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Rachel Soon, 5 days ago

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Homosexual men more likely to have erectile dysfunction

06 May 2019

Homosexual men are more likely to suffer from erectile dysfunction (ED) than their heterosexual counterparts, according to a recent meta-analysis. On the other hand, the opposite is true for premature ejaculation (PE).

Researchers conducted a review of the databases of Medline, Web of Science, CINAHL and Scopus, selecting case-control studies that compared ED and PE prevalence rates between homosexual and heterosexual men. The Newcastle-Ottawa Scale was used to evaluate the methodological quality of the included studies.

A total of four studies were eligible for analysis, resulting in a pooled sample of 1,807 homosexual men and 4,055 heterosexual men. All included studies were of high quality, though selection bias could not be ruled out due to problematic recruitment procedures (through the internet or phone interviews).

Pooled analysis showed that homosexual men were at a significantly higher risk of ED compared with heterosexual men (odds ratio [OR], 1.49; 95 percent CI, 1.03–2.16; p=0.04). In contrast, the former were 28-percent less likely to have PE (OR, 0.72; 0.52–1.00; p=0.05).

Heterogeneity of evidence was significant in both cases (pheterogeneity=0.03 for both ED and PE), though determination of the source was impossible due to the small number of studies.

“These findings can drive future studies on sexual needs and concerns of homosexual men, which might not exactly match those of heterosexual individuals,” said researchers.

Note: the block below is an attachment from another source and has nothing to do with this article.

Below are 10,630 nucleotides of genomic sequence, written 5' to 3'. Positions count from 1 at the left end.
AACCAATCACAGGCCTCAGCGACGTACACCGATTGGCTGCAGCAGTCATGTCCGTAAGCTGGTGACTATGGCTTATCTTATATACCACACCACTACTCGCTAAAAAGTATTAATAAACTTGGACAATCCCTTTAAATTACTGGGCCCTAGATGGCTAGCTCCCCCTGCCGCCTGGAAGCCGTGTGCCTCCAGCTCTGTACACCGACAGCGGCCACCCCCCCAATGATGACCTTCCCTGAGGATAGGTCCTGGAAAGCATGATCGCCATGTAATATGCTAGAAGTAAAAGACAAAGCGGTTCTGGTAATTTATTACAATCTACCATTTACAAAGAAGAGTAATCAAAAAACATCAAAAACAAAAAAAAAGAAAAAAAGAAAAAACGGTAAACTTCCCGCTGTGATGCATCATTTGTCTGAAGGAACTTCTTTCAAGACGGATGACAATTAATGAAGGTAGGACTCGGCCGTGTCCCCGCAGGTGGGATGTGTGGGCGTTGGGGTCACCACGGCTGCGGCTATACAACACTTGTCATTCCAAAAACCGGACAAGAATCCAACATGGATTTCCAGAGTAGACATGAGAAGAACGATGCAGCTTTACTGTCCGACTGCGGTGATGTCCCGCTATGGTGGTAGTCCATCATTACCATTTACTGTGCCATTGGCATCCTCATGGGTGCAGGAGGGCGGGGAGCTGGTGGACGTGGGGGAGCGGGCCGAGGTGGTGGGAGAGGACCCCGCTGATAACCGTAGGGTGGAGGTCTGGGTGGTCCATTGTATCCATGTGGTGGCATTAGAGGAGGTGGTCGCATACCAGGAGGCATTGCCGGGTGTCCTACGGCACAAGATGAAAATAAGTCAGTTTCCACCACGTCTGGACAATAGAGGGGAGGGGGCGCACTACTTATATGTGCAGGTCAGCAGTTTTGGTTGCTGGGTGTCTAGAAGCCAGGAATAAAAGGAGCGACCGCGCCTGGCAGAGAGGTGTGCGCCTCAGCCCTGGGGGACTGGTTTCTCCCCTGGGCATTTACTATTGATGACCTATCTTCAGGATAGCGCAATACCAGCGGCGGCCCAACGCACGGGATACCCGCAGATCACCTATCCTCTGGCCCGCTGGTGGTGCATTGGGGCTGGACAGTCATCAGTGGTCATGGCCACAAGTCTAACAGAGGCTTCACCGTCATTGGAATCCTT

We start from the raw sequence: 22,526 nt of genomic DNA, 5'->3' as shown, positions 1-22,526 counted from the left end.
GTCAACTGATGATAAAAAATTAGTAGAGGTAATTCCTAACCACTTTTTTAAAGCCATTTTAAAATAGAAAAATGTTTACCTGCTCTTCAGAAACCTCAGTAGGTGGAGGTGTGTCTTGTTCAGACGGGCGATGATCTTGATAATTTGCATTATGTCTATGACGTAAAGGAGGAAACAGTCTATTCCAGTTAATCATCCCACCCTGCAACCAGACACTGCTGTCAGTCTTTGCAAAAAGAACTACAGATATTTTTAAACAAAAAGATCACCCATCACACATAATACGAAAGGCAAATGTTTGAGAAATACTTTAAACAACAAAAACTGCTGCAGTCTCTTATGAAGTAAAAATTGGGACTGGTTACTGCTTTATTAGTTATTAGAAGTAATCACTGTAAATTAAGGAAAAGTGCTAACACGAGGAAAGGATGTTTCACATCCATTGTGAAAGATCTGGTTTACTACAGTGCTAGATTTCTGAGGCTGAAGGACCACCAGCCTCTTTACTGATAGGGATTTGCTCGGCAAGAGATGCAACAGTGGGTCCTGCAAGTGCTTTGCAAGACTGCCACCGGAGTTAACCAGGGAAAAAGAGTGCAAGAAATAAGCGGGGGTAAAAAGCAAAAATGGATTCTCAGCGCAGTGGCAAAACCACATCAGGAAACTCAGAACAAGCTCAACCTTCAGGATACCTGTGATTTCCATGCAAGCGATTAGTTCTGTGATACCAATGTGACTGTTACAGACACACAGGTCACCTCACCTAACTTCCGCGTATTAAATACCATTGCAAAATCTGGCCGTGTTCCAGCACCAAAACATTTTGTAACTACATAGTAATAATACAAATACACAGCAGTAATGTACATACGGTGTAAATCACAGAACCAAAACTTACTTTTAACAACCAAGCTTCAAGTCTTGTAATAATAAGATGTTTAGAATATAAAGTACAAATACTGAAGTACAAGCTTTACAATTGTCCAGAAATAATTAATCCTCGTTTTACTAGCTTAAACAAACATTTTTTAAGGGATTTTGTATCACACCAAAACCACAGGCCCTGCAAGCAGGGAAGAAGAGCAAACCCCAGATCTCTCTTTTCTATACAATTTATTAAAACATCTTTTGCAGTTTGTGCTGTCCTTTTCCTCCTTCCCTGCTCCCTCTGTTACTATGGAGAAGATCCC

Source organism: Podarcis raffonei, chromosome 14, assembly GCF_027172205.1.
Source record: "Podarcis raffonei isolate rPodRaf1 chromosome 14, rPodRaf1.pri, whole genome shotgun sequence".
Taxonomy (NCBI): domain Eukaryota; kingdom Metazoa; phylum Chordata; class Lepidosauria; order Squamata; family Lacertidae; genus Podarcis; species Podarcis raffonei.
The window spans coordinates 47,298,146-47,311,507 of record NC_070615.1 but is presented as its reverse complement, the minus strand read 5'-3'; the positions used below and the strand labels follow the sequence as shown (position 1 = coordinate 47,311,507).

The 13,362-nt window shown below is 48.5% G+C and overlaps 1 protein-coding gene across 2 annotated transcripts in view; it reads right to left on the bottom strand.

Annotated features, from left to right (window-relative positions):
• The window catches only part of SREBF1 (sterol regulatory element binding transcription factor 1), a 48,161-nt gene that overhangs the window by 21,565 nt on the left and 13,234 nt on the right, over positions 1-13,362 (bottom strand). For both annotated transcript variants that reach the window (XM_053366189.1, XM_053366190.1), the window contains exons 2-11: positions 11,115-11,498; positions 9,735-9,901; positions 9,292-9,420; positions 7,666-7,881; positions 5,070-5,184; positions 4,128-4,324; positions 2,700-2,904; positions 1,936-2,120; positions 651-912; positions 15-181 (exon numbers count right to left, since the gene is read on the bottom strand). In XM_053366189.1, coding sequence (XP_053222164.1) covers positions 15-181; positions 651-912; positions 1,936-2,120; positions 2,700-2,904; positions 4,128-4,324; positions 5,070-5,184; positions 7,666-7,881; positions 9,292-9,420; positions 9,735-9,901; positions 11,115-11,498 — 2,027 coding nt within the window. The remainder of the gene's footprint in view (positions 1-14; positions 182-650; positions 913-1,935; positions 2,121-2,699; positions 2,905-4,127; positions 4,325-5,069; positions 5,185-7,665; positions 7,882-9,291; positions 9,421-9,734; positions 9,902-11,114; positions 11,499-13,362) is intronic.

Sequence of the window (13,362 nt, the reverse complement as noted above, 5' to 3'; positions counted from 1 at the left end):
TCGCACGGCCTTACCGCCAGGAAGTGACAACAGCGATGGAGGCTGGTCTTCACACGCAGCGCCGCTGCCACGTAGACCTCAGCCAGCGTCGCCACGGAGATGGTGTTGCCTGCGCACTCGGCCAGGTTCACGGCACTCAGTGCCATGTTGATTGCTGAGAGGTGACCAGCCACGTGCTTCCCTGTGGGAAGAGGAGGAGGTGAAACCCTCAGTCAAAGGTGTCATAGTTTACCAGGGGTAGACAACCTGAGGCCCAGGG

“However, the results should be interpreted with caution, because their generalization could be hindered by the nonprobabilistic nature of the samples, and a measurement bias could result from the use of different nonstandardized indicators of sexual dysfunctions,” they added.

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Most Read Articles
Rachel Soon, 5 days ago

On 8 August, the first town hall held by the Ministry of Health (MOH) with members of the pharmacy profession took place in Putrajaya. Over 500 pharmacists from across the country and from different areas of practice—community and hospital, public and private, academy and industry—converged to fill the auditorium for the chance to engage in direct dialogue with MOH.

Stephen Padilla, 6 days ago
Early administration of recombinant human B-type natriuretic peptide (rhBNP) can lower the incidence of reperfusion injury for patients with ST-elevation myocardial infarction (STEMI) who are receiving percutaneous coronary intervention (PCI) treatment, according to a China study.
11 Aug 2019
Intraoperative methylprednisolone does not appear to significantly prevent the incidence of death, cardiac arrest and other injuries in neonates undergoing cardiac surgery with cardiopulmonary bypass, according to a recent study.
3 days ago
Pulmonary function has potential predictive value for future increases in arterial stiffness and its progression, as reported in a recent study.